Imagine the devastating effect, even on the mass of young black men who successfully resist the temptation to violence, of Gwen Guthrie's song Ain't Nothin' Coin' On But The Rent:
Boy, nothing in life is free / That's why I'm asking you what can you do for me / I've got responsibility / So I'm lookin' for a man who's got some money in his hand . . . / I've got lots of love to give, but I will have to avoid you if you're unemployed . . . /You've got to have something, if you want to be with me . . . / Life's too serious, love's too mysterious, a black girl like me needs security . . . / We're only wasting time if your pockets are empty . . . / No romance with no finance.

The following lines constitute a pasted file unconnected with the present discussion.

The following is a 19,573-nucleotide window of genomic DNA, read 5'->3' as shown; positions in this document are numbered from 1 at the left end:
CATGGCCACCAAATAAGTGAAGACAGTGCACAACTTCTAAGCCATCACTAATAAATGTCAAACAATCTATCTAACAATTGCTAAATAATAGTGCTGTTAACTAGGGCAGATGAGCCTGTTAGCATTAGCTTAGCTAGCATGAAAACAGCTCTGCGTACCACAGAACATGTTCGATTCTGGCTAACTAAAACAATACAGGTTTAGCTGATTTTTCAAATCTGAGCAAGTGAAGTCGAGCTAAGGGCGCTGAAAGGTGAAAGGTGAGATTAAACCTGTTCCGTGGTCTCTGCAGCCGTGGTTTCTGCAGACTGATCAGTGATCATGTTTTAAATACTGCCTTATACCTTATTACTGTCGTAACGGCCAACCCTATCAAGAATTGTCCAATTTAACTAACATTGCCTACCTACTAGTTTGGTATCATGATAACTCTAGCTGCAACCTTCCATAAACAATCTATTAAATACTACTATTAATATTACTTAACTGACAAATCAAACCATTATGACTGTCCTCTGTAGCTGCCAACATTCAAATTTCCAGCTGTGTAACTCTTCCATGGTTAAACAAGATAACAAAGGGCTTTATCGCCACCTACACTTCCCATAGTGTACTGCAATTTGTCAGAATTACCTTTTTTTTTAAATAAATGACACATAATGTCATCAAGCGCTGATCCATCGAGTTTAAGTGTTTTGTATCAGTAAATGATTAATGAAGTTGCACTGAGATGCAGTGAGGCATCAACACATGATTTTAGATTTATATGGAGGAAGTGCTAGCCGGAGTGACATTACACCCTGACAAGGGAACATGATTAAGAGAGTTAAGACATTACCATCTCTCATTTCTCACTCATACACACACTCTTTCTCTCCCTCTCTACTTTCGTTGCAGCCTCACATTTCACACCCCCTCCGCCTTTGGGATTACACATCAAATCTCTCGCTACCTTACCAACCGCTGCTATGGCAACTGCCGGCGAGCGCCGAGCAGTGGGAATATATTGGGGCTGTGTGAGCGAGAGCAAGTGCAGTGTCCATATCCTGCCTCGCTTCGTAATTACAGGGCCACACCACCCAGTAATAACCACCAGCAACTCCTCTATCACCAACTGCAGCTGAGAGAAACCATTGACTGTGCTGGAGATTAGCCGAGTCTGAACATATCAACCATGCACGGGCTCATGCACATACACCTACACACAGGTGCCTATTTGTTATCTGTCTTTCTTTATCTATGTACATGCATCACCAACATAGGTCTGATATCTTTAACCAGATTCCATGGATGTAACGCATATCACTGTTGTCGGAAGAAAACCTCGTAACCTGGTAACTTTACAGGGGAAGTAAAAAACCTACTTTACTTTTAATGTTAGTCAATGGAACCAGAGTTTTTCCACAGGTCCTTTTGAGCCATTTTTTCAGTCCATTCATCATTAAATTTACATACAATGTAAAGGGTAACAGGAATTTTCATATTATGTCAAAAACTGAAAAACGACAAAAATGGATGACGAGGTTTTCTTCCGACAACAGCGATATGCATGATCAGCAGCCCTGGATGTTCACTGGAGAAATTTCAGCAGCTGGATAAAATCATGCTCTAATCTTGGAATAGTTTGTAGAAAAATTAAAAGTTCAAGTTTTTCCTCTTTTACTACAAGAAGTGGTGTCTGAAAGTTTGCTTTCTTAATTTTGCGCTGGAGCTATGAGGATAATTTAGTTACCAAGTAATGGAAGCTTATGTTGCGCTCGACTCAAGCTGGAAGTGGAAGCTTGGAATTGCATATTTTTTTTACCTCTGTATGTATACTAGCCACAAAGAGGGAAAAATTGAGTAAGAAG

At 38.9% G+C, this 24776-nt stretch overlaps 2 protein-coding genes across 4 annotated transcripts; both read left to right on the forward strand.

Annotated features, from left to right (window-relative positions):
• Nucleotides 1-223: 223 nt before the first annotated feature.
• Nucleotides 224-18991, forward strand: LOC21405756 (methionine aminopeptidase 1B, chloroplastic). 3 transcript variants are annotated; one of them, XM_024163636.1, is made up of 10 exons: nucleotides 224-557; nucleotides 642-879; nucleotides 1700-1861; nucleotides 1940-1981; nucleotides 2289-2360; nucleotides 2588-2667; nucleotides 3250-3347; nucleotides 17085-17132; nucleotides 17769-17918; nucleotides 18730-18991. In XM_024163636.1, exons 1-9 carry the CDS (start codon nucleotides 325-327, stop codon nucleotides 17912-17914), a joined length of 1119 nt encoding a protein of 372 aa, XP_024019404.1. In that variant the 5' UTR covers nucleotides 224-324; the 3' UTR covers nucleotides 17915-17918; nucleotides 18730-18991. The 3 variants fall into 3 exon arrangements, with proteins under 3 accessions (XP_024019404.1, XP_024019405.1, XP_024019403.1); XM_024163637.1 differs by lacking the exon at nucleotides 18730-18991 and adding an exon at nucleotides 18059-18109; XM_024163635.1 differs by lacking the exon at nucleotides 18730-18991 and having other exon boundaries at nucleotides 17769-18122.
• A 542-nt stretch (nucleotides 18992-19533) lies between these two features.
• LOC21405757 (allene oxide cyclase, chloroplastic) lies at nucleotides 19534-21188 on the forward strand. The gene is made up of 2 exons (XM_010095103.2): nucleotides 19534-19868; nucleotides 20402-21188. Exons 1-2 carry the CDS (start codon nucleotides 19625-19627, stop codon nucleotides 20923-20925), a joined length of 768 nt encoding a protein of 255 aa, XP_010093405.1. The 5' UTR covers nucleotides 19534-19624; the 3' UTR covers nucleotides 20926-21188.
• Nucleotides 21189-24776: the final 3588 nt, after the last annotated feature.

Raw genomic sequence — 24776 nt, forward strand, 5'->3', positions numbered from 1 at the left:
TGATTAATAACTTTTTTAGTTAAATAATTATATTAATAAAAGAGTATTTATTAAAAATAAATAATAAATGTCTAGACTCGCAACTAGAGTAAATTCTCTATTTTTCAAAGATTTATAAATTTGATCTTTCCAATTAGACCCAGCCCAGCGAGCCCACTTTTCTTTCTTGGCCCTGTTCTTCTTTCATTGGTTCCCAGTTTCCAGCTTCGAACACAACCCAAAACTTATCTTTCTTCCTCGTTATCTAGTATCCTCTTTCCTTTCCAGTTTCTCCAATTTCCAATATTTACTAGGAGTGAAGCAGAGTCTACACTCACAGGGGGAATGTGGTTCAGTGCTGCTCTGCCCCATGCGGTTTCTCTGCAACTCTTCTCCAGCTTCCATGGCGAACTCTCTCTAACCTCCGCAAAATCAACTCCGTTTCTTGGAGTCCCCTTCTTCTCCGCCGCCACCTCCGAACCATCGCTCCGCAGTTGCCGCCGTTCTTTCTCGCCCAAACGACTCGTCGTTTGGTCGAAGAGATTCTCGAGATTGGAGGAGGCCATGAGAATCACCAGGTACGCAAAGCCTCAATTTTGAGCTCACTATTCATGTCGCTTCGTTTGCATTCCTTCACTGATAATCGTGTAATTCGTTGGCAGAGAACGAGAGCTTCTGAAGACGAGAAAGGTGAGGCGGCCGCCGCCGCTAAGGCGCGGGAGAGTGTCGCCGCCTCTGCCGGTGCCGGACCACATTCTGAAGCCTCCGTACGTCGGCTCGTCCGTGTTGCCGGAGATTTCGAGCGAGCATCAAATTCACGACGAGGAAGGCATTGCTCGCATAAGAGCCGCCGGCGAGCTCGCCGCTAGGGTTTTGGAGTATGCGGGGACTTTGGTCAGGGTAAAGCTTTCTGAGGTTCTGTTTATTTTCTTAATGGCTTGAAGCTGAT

Perhaps this moves some young men in the direction of employment ("You've got to have a J-O-B if you want to be with me"), but for many—for whom any employment possible in practical terms would clearly be insufficient to satisfy the woman in the song—the song can be only a taunt that makes crime alluring. It is astonishing that more of the deprived and unemployable do not turn to violent crime. I would.
For many it is received wisdom that America's catastrophically high murder rate is explicable in terms of a tradition of violence inherent in American culture. This belief persists despite the fact that such an "American...